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  1. Florida Politics

Proposed election changes don't go far enough, Florida Democrats warn

Because of long lines in Miami and other places in 2012, legislators support more voting sites and early voting.
Because of long lines in Miami and other places in 2012, legislators support more voting sites and early voting.
Published Apr. 17, 2013

TALLAHASSEE — The Florida Senate reworked a major elections bill Tuesday to make it easier to vote early and absentee — and easier for the state to punish election supervisors who make mistakes.

Mindful of the chaos and long lines at the polls last fall, senators support increasing the number of early voting sites and giving election supervisors power to expand early voting from a minimum of eight days to a maximum of 14, including the Sunday right before the election.

For the first time in Florida, the Senate bill offers voters a second chance if they forget to sign their absentee ballot envelopes. Thousands of absentees were invalidated last fall because voters forgot to write their signatures, but the bill gives them until 5 p.m. on the Sunday before Election Day to correct the omission.

"This is a gigantic step forward in trying to make sure that people have the right to have their ballots counted," said Sen. Jack Latvala, R-Clearwater, the bill's sponsor.

But a last-minute amendment by Sen. Miguel Diaz de la Portilla, R-Miami, triggered new controversy. It gave Gov. Rick Scott's secretary of state the power to label election supervisors "noncompliant" for skipping deadlines or violating election rules, resulting in partial loss of pay and requiring them to take remedial training.

Diaz de la Portilla has been critical of Miami-Dade Supervisor of Elections Penelope Townsley's handling of the 2012 vote, saying the county had the longest lines because she opened too few early voting sites. He denied that his proposal was aimed only at Townsley and said it's also directed at four other counties the state said "underperformed" last fall.

"It's a performance enhancement issue to address any election dysfunction issue," Diaz de la Portilla said.

The idea was sarcastically ridiculed as "double-secret probation" by supervisors, who are elected countywide like sheriffs every four years. They said they resented the Legislature giving an unelected bureaucrat the power to sanction elected officials, and headed to the House in an attempt to strip the provision.

"It's making us subservient to a political appointee of Gov. Rick Scott — a Tallahassee bureaucrat," said Pasco County Supervisor of Elections Brian Corley, a Republican. "It's horribly inappropriate."

Polk County Supervisor of Elections Lori Edwards, a former Democratic House member, called it "heavy-handed and ham-fisted … a typical inside Tallahassee back-room deal."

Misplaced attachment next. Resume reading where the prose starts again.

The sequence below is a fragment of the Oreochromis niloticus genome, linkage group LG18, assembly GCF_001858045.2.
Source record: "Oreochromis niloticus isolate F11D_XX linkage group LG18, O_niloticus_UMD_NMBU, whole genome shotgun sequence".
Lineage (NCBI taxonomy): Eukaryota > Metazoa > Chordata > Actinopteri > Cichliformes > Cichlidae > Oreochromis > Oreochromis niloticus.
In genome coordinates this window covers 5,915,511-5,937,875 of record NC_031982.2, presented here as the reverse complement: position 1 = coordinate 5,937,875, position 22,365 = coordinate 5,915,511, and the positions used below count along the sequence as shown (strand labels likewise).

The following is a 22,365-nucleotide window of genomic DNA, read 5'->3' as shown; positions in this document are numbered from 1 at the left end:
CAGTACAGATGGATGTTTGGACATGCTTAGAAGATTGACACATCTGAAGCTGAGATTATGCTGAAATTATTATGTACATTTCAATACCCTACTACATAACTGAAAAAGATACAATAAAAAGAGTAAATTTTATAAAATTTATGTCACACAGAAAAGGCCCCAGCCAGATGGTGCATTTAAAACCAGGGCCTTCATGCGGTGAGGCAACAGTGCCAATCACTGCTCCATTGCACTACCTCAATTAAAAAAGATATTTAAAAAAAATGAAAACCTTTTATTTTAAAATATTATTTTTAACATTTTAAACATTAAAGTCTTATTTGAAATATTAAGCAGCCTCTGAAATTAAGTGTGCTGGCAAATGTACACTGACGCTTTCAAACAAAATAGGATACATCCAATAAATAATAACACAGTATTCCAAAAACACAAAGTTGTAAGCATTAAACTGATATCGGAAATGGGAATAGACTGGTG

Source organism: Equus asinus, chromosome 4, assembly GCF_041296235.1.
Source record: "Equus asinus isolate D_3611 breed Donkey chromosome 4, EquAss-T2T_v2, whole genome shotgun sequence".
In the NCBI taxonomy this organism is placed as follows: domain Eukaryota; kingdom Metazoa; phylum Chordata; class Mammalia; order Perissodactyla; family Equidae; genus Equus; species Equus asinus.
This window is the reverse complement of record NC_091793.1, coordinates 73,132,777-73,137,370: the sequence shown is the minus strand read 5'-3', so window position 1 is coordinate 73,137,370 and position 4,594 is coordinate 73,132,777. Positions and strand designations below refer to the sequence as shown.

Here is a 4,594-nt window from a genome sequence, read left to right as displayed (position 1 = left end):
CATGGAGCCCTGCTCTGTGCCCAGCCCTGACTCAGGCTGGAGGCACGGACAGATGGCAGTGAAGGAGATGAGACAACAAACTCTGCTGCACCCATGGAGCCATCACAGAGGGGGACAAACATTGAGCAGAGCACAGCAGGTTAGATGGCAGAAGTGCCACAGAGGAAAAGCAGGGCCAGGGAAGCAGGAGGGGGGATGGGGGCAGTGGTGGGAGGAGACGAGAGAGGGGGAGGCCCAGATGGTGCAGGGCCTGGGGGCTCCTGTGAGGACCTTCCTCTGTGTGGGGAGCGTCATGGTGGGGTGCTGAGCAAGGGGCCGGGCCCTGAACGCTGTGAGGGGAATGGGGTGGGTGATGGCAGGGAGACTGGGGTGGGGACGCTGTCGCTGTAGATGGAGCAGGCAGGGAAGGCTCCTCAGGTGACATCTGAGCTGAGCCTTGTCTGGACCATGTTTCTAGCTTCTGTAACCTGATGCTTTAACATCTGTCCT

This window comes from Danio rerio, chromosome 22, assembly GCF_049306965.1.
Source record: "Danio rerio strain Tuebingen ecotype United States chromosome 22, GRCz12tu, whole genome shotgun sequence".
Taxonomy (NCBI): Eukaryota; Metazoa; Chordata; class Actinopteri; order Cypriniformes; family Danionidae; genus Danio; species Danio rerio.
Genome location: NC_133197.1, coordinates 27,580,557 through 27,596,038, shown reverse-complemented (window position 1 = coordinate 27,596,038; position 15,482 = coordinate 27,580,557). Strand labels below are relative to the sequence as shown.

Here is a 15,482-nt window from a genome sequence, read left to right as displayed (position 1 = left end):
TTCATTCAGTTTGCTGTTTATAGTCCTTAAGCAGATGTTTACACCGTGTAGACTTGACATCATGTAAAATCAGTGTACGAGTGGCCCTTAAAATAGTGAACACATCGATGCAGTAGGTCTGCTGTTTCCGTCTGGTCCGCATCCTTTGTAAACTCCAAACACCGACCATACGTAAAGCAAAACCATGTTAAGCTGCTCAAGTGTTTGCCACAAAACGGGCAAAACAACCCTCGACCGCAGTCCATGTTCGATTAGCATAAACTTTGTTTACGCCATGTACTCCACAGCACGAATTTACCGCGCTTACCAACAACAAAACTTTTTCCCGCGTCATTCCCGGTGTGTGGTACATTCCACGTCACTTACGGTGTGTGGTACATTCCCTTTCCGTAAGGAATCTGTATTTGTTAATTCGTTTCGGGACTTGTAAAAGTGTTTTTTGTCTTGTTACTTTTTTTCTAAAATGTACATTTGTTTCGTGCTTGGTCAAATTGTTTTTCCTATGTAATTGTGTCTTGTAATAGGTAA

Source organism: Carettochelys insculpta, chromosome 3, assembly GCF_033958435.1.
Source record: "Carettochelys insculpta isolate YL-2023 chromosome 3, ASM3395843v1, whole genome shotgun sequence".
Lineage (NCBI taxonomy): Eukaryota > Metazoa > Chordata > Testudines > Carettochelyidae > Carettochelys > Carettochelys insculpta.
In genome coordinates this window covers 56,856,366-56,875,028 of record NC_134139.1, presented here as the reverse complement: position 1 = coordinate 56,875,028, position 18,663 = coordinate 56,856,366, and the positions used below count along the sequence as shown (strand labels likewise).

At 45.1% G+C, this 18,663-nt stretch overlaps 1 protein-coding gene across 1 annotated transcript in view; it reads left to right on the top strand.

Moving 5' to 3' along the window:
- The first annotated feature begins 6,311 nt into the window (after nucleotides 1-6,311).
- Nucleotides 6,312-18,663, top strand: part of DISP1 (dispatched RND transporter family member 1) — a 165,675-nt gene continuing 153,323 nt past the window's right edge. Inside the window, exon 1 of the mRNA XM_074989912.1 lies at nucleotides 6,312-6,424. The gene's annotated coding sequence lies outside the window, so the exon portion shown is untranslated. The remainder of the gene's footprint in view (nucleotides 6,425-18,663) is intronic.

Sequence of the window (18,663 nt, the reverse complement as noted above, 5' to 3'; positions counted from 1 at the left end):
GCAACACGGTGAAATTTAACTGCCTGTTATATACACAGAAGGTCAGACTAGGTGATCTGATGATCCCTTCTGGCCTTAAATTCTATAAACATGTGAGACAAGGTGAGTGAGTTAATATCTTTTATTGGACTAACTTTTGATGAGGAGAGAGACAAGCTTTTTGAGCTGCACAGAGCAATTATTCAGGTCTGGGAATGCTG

With the help of an endorsement from Latvala, the punitive language passed on a 22-18 vote, with five Republicans voting no and one Democrat, Sen. Gwen Margolis of Aventura, voting yes. The Senate delayed a final vote on the bill (HB 7013) until later, after which the bill will need to return to the House for another floor vote.

Fixing the problems that made Florida a national embarrassment last fall is a top priority of lawmakers. But Democrats say that the bill doesn't go far enough and that Republicans are missing an opportunity to make bigger improvements.

"Our election system broke," said Senate Democratic leader Chris Smith, D-Fort Lauderdale. "It's time to upgrade."

Democrats tried repeatedly to add more early voting sites, to require early voting on the Sunday before Election Day and to return to the pre-2011 law that allowed people who moved from another county to update their voting addresses on Election Day. Each time they failed.

Democrats protested a provision that restricts the amount of assistance voters can receive at the polls. A person offering to assist voters can only help 10 people and must know them before helping them.

"I think that would make it harder for people who can't understand English in my community, specifically in the Haitian community," said Sen. Oscar Braynon, D-Miami Gardens, who recalled a lack of Creole-speaking volunteers at voting sites in his district.

The voting rights group Florida New Majority in Miami has criticized the provision, saying it would discriminate against voters who can't speak English and may violate the federal Voting Rights Act that allows voters to choose who can help them with their ballots.

"This is one of the worst things for us when we're trying to heal the problems of the last election," said New Majority's Gihan Perera. He said his group trained volunteers to help voters in a "very nonpartisan and clean way."

Latvala held firm. He said the practice of volunteers at precincts offering to assist voters has become a "political tool" in some areas. "Folks are sitting at the polls all day," Latvala said, "in many cases in an intimidating fashion."

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